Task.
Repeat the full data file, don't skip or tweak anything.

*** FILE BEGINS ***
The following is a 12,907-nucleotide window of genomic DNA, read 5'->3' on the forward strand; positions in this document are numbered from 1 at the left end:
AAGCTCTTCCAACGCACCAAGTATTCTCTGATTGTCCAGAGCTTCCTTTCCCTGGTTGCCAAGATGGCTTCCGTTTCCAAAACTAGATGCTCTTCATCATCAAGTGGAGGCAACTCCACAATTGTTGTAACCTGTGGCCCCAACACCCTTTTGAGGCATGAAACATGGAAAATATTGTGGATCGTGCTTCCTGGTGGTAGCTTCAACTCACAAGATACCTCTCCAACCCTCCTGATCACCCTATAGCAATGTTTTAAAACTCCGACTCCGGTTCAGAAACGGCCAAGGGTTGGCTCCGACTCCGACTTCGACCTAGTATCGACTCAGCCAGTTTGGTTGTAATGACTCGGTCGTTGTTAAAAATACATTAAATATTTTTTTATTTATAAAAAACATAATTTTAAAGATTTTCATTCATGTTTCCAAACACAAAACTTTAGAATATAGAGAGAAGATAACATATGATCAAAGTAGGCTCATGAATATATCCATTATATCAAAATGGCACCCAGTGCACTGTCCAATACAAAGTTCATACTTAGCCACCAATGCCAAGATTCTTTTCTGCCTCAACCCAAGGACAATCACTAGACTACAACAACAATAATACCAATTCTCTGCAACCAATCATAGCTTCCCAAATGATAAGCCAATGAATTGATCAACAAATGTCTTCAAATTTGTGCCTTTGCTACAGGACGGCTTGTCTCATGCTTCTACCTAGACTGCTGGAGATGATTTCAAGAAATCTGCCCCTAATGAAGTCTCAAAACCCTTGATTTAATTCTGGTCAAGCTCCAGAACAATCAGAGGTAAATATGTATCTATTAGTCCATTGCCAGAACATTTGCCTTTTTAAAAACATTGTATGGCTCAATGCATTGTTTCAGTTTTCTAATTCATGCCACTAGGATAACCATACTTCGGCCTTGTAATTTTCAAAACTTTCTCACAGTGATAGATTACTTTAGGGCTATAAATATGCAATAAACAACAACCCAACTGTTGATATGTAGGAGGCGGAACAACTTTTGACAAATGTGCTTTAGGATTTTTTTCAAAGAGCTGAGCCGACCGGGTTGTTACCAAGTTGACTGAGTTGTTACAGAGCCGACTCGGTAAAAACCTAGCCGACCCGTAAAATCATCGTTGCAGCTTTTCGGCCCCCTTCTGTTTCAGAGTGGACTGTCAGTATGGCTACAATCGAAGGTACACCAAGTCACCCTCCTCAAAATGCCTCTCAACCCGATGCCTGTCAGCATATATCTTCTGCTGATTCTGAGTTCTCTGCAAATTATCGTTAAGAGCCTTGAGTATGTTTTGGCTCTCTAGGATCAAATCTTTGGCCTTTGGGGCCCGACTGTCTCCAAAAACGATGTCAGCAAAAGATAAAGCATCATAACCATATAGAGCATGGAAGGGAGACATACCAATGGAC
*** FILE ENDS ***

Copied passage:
The following is a 12,907-nucleotide window of genomic DNA, read 5'->3' on the forward strand; positions in this document are numbered from 1 at the left end:
AAGCTCTTCCAACGCACCAAGTATTCTCTGATTGTCCAGAGCTTCCTTTCCCTGGTTGCCAAGATGGCTTCCGTTTCCAAAACTAGATGCTCTTCATCATCAAGTGGAGGCAACTCCACAATTGTTGTAACCTGTGGCCCCAACACCCTTTTGAGGCATGAAACATGGAAAATATTGTGGATCGTGCTTCCTGGTGGTAGCTTCAACTCACAAGATACCTCTCCAACCCTCCTGATCACCCTATAGCAATGTTTTAAAACTCCGACTCCGGTTCAGAAACGGCCAAGGGTTGGCTCCGACTCCGACTTCGACCTAGTATCGACTCAGCCAGTTTGGTTGTAATGACTCGGTCGTTGTTAAAAATACATTAAATATTTTTTTATTTATAAAAAACATAATTTTAAAGATTTTCATTCATGTTTCCAAACACAAAACTTTAGAATATAGAGAGAAGATAACATATGATCAAAGTAGGCTCATGAATATATCCATTATATCAAAATGGCACCCAGTGCACTGTCCAATACAAAGTTCATACTTAGCCACCAATGCCAAGATTCTTTTCTGCCTCAACCCAAGGACAATCACTAGACTACAACAACAATAATACCAATTCTCTGCAACCAATCATAGCTTCCCAAATGATAAGCCAATGAATTGATCAACAAATGTCTTCAAATTTGTGCCTTTGCTACAGGACGGCTTGTCTCATGCTTCTACCTAGACTGCTGGAGATGATTTCAAGAAATCTGCCCCTAATGAAGTCTCAAAACCCTTGATTTAATTCTGGTCAAGCTCCAGAACAATCAGAGGTAAATATGTATCTATTAGTCCATTGCCAGAACATTTGCCTTTTTAAAAACATTGTATGGCTCAATGCATTGTTTCAGTTTTCTAATTCATGCCACTAGGATAACCATACTTCGGCCTTGTAATTTTCAAAACTTTCTCACAGTGATAGATTACTTTAGGGCTATAAATATGCAATAAACAACAACCCAACTGTTGATATGTAGGAGGCGGAACAACTTTTGACAAATGTGCTTTAGGATTTTTTTCAAAGAGCTGAGCCGACCGGGTTGTTACCAAGTTGACTGAGTTGTTACAGAGCCGACTCGGTAAAAACCTAGCCGACCCGTAAAATCATCGTTGCAGCTTTTCGGCCCCCTTCTGTTTCAGAGTGGACTGTCAGTATGGCTACAATCGAAGGTACACCAAGTCACCCTCCTCAAAATGCCTCTCAACCCGATGCCTGTCAGCATATATCTTCTGCTGATTCTGAGTTCTCTGCAAATTATCGTTAAGAGCCTTGAGTATGTTTTGGCTCTCTAGGATCAAATCTTTGGCCTTTGGGGCCCGACTGTCTCCAAAAACGATGTCAGCAAAAGATAAAGCATCATAACCATATAGAGCATGGAAGGGAGACATACCAATGGAC